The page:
But ag journalism and writing ag stories, I`m in the middle of it and wouldn`t know where to begin in an area that a typical 'farm" is 9 semis lined up and 3 1200 bu grain carts chasing 3 12 row combines across the field. That is as foreign to me as understanding a Amish farm. Perhaps Psychology Today could do a better story than any ag publication  Smiley Happy 

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sw363535
Honored Advisor

Re: Today's Ag Advisers And Sales People

I will give the journalism issue some thought... Maybe sit in on a sensitivity training session...  I have a good connection in journalism and do understand getting the most out of the cheapest....It is a tough game..

 

But on sales personel.  I have welcomed the change for some time.  Getting the seed you want can be difficult when the three big farms in the area get first shot,,,, but maybe that didn't change.

 

The only complaint I have on the new age company rep is the blanket training...... It gets old listening to the same new idea from every salesman that stops by...  Or listening to someone our selling in sw ks tell me what works in Illinois should work everywhere....

 

But I'll say one thing for the new age sales "person".  Often, they have much more enthusiasm for the job and subject than the overly experienced do..... The really good ones are trying to learn something while they have your attention.... I have great respect for that.

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Kay/NC
Honored Advisor

Re: Today's Ag Advisers And Sales People

Just sems to parallel the culture in general to me, Jim.  The average hospital staff looks like the UN today.  University faculty in many disciplines, the local news team I am watching right now.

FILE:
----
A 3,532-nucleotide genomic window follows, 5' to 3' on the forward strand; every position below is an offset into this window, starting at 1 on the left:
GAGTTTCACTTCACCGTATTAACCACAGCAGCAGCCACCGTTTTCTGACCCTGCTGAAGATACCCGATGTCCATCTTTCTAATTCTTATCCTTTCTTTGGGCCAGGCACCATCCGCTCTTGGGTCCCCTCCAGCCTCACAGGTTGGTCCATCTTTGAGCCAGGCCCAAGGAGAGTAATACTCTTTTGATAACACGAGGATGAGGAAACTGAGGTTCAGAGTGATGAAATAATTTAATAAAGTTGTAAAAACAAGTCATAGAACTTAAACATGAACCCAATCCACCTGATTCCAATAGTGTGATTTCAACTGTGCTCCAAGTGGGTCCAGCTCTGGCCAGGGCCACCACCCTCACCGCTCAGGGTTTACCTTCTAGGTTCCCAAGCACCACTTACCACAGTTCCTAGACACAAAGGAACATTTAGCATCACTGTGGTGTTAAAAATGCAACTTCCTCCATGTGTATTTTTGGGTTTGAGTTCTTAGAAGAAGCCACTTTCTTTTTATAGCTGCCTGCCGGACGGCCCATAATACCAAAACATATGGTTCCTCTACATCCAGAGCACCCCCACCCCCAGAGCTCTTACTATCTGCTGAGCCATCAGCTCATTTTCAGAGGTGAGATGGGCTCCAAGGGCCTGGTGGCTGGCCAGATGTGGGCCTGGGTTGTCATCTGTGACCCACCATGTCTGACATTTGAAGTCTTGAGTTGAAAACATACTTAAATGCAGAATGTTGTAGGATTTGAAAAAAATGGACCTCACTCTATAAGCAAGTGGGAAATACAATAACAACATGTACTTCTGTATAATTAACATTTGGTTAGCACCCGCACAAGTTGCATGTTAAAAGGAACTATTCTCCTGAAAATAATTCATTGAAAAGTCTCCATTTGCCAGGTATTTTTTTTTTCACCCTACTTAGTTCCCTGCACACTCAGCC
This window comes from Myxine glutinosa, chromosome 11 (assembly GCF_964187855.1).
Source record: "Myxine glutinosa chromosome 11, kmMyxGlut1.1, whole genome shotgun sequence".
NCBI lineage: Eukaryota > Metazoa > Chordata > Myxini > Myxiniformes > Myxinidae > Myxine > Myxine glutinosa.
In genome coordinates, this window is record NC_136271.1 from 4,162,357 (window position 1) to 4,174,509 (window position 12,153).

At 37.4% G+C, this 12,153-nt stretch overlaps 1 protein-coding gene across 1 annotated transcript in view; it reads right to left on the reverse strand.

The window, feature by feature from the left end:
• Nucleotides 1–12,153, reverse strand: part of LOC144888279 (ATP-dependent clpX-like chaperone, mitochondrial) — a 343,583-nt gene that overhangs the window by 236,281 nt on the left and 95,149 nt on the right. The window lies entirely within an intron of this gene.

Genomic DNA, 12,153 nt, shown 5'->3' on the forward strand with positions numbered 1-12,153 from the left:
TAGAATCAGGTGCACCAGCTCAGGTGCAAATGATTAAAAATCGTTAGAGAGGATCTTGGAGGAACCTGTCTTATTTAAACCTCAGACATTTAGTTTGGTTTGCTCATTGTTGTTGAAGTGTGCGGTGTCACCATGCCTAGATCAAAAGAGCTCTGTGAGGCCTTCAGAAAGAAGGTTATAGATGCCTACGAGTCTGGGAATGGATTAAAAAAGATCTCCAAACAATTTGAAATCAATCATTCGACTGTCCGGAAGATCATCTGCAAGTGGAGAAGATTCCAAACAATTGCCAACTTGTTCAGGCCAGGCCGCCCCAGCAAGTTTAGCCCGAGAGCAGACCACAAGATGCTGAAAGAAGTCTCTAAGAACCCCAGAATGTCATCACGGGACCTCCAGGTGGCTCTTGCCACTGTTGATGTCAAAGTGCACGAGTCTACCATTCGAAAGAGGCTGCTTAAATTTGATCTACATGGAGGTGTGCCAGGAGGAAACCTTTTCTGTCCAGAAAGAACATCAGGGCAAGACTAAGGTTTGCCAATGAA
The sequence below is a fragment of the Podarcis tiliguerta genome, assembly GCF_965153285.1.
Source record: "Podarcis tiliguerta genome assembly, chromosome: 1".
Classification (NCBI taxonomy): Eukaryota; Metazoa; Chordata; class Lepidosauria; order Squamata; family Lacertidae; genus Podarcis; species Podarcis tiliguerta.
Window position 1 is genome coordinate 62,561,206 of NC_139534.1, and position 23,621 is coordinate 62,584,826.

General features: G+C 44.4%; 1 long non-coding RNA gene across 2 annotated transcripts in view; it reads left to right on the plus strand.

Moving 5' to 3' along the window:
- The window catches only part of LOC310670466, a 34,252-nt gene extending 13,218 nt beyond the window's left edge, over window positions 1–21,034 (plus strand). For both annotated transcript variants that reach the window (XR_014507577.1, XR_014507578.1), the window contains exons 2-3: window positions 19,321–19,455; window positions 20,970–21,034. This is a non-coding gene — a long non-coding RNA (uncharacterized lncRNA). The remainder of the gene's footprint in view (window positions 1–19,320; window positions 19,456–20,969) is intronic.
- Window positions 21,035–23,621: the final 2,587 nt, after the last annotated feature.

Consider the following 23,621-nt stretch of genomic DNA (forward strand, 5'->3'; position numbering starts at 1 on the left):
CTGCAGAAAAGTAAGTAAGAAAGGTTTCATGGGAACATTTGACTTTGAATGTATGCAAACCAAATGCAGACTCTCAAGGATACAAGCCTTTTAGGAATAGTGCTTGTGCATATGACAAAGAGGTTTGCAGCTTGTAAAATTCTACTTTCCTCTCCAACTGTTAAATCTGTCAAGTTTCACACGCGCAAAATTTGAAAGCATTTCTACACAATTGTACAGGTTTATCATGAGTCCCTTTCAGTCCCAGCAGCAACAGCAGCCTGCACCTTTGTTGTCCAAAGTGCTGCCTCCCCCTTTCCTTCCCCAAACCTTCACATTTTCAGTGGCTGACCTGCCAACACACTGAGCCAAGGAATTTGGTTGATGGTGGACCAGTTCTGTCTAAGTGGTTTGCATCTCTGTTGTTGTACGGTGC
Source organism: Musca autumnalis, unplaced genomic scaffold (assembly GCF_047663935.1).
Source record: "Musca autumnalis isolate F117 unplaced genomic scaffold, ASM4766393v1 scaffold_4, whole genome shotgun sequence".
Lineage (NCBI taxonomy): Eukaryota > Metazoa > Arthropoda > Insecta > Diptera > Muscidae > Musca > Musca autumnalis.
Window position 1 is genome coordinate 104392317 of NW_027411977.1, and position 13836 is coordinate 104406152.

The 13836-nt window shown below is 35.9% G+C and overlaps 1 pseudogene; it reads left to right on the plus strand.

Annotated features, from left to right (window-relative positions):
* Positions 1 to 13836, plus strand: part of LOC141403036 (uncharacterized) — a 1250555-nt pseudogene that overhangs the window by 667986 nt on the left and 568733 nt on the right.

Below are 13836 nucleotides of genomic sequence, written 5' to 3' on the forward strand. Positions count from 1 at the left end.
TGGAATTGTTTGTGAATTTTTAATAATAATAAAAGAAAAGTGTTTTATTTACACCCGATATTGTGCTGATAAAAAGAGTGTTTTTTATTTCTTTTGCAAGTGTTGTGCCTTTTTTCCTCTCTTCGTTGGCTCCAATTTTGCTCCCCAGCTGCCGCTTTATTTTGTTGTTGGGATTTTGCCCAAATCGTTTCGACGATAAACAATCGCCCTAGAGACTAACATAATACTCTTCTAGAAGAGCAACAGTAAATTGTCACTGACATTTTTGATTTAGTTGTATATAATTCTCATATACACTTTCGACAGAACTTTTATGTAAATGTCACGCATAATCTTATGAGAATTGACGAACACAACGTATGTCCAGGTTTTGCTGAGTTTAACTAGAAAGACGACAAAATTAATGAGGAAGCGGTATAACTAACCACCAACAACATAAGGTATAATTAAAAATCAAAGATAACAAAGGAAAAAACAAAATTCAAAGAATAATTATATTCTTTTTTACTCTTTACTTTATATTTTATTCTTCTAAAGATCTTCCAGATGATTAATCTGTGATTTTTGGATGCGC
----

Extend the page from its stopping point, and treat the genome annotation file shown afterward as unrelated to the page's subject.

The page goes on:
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NewAgJudge
Senior Contributor

Re: Today's Ag Advisers And Sales People


@Kay/NC wrote:

Just sems to parallel the culture in general to me, Jim.  The average hospital staff looks like the UN today.  University faculty in many disciplines, the local news team I am watching right now.  

 

 


 

 

And...So ????

 

 

 

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Jim Meade / Iowa City
Senior Advisor

Re: Today's Ag Advisers And Sales People


@Kay/NC wrote:

Just sems to parallel the culture in general to me, Jim.  The average hospital staff looks like the UN today.  University faculty in many disciplines, the local news team I am watching right now.  

 

 


 

 

And...So ????

 ********************************************

 I made a point and she made a point.  What is your question?  What is your point?

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NewAgJudge
Senior Contributor

Re: Today's Ag Advisers And Sales People

 

 

If you have to ask, then it seems I made my point.

 

 

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Red Steele
Veteran Advisor

Re: Today's Ag Advisers And Sales People

the local BTo here has a 16row corn head, and I am not even sure how big the grain cart is....saves on a couple of guys that way, and he wiped out a field while I was taking a lunch break. And then shortly afterwards, the tillage outfit pulled in, and when the corn field was processed, it actually looked better, if that is the right word, than a chisel plowed soybean field. COuld not even tell it had been a corn field, everything was so ground up and sliced, and worked in. Ready for corn next year. And why I try to get BTO discounts on my seed, he goes world wide and gets it shipped in from places I would not even think of.